Tag: London

Art News Roundup: Chicken and Egg Edition

Much as I don’t care for the work of Leonardo Da Vinci (1452-1519), even I was fascinated by the latest scientific discovery to be made concerning one of his completed masterpieces, because it raises significant questions about the chronology of his surviving work. Ahead of an immersive exhibition on the painting that will open this November, the National Gallery in London has released amazing … Read More Art News Roundup: Chicken and Egg Edition

Art News Roundup: No Swimming Edition

If you’ve a fellow American who has traveled abroad in recent years, and visited artistic or historic sites, you’ll probably agree that there’s been an overwhelming increase in two factors at these locations which, at least at first glance, appear to be unrelated. There’s been a proliferation of international retail establishments in these areas, where chain stores and food outlets that you can find … Read More Art News Roundup: No Swimming Edition

Art News Roundup: Sacking and Packing Edition

Before taking a look at some of the more interesting art stories of the past week, gentle reader, I wanted to direct your attention to an excellent lecture series on the recently-closed National Gallery of Art exhibition “Tintoretto: Artist of Renaissance Venice”, which you may recall that I reviewed for The Federalist back in April. Presented by Eric Denker, Senior Lecturer and Head of … Read More Art News Roundup: Sacking and Packing Edition

Art News Roundup: Age Of Thrones Edition

With only a couple of weeks to go before I head off to Barcelona (and elsewhere) on vacation, the timing on some astonishing new archaeological findings at the city’s Cathedral could not be more perfect. Being more than 2,000 years old, Barcelona is one of those places where, particularly in the oldest part of the city, as soon as you start digging in the ground … Read More Art News Roundup: Age Of Thrones Edition

Art News Roundup: Luxuriant Beard Edition

When it comes to learning about art, it’s difficult to attempt something approaching comprehensive autodidactism. As professional art researcher Eric Turquin pointed out in a recent interview with the Art Newspaper, discussing his career and the hotly-debated “Judith and Holofernes” alleged to be a lost work by Caravaggio (1571-1610), being an art generalist simply isn’t possible anymore. “If you want to succeed,” he notes, … Read More Art News Roundup: Luxuriant Beard Edition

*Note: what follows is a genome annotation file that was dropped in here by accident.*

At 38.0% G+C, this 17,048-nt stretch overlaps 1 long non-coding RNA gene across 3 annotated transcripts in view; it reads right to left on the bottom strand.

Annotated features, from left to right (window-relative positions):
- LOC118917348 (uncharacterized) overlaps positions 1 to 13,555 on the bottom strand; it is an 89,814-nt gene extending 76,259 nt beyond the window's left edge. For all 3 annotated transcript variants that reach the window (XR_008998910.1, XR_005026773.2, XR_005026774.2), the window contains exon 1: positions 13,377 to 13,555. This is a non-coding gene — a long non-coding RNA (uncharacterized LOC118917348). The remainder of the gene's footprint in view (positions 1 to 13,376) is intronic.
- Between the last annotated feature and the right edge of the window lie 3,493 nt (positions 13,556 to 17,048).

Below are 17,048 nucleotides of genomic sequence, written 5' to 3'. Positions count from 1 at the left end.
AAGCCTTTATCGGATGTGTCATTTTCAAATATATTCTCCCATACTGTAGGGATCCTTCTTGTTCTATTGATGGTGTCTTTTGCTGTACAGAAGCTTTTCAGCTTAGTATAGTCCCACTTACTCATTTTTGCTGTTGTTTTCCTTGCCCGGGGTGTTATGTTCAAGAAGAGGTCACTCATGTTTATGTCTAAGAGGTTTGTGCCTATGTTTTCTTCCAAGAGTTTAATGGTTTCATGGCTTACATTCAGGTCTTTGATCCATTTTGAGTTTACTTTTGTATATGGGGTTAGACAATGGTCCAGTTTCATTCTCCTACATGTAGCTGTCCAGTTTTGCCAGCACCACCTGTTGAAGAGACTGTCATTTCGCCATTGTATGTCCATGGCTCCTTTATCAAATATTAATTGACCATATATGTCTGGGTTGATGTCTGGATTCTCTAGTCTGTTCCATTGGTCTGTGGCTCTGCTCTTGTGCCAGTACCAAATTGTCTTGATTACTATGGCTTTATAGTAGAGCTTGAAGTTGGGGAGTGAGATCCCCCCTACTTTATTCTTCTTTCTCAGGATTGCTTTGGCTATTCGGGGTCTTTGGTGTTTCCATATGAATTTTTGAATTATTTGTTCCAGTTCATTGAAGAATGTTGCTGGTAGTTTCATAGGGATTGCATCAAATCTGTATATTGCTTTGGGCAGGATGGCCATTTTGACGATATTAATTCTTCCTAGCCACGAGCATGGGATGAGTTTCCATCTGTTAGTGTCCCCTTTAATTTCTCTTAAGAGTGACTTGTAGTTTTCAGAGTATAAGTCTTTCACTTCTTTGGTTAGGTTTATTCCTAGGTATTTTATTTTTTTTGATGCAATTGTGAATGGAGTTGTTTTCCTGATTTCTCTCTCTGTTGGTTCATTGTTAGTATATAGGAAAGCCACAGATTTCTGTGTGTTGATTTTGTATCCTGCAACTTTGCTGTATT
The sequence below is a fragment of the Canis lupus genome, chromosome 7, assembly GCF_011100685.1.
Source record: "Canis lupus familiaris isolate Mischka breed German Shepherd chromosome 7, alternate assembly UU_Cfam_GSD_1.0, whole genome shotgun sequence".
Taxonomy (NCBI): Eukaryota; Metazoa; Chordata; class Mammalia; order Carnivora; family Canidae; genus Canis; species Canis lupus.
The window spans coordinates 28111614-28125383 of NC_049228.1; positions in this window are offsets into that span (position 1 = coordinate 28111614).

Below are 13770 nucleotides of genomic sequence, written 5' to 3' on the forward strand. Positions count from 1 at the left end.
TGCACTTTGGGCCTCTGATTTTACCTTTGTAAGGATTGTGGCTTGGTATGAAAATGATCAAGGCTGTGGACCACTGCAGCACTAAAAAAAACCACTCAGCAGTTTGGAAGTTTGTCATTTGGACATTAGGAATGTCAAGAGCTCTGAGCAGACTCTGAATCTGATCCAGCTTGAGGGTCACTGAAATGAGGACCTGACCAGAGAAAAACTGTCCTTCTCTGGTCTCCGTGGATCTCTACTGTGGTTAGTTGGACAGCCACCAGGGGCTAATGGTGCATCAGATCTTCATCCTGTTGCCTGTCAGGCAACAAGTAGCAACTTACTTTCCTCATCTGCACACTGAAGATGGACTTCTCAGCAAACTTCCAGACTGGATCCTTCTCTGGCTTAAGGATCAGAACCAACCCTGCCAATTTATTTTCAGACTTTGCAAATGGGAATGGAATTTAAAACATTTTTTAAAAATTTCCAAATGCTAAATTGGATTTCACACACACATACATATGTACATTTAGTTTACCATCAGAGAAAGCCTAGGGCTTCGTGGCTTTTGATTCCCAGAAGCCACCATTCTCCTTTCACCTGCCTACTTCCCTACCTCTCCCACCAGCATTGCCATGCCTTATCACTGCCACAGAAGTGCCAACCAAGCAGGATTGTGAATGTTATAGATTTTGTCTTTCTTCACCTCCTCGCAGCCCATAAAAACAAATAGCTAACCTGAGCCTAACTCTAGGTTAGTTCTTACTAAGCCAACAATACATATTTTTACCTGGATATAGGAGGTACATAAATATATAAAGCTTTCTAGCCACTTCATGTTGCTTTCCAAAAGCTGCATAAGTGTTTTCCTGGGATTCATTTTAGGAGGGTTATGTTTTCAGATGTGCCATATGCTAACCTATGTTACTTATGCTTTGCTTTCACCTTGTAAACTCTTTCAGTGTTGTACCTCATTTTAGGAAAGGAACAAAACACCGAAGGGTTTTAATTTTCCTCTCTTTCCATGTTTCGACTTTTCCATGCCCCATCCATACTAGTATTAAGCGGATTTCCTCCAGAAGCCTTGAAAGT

Art News Roundup: Poverty Chic Edition

In popular culture, there’s inevitably a tipping point beyond which something that was once considered to be edgy and subversive – body piercings twenty years ago, tattoos now – becomes banal. The more commonly accepted something becomes, the less it costs those who obtain it, whether monetarily or socially. In the art market however, the opposite is true. The more popular a type of … Read More Art News Roundup: Poverty Chic Edition

Art News Roundup: Square to Spare Edition

The Serbian artist Marina Abramović (1946-) has been the doyenne of performance art for decades. Over the years, she has managed to push a lot of people’s buttons, despite the fact that her real talent lies in self-promotion rather than in creating anything of artistic value. Case in point, a group of Polish Catholics – God bless them – has been protesting a retrospective of … Read More Art News Roundup: Square to Spare Edition

Art News Roundup: Seeing And Believing Edition

For those of you who are new to my blogging, each week I do a writeup of some interesting items that I’ve come across in the art press, which I refer to as the “Art News Roundup” – even though I’m still not hugely satisfied with that moniker. For one thing, I don’t just write about “art” per se, but also about architecture, archaeology, … Read More Art News Roundup: Seeing And Believing Edition

The Collector In Private: How Our Objects Tell Our Stories

Recently when ill with the flu, I found myself binge-watching HGTV, probably because I occasionally like to add insult to injury in my life. One of the programs featured a designer creating “artwork” for a finished home. While the end result was predictably awful, it actually told me more about the people who lived in the house than it did about the host. The … Read More The Collector In Private: How Our Objects Tell Our Stories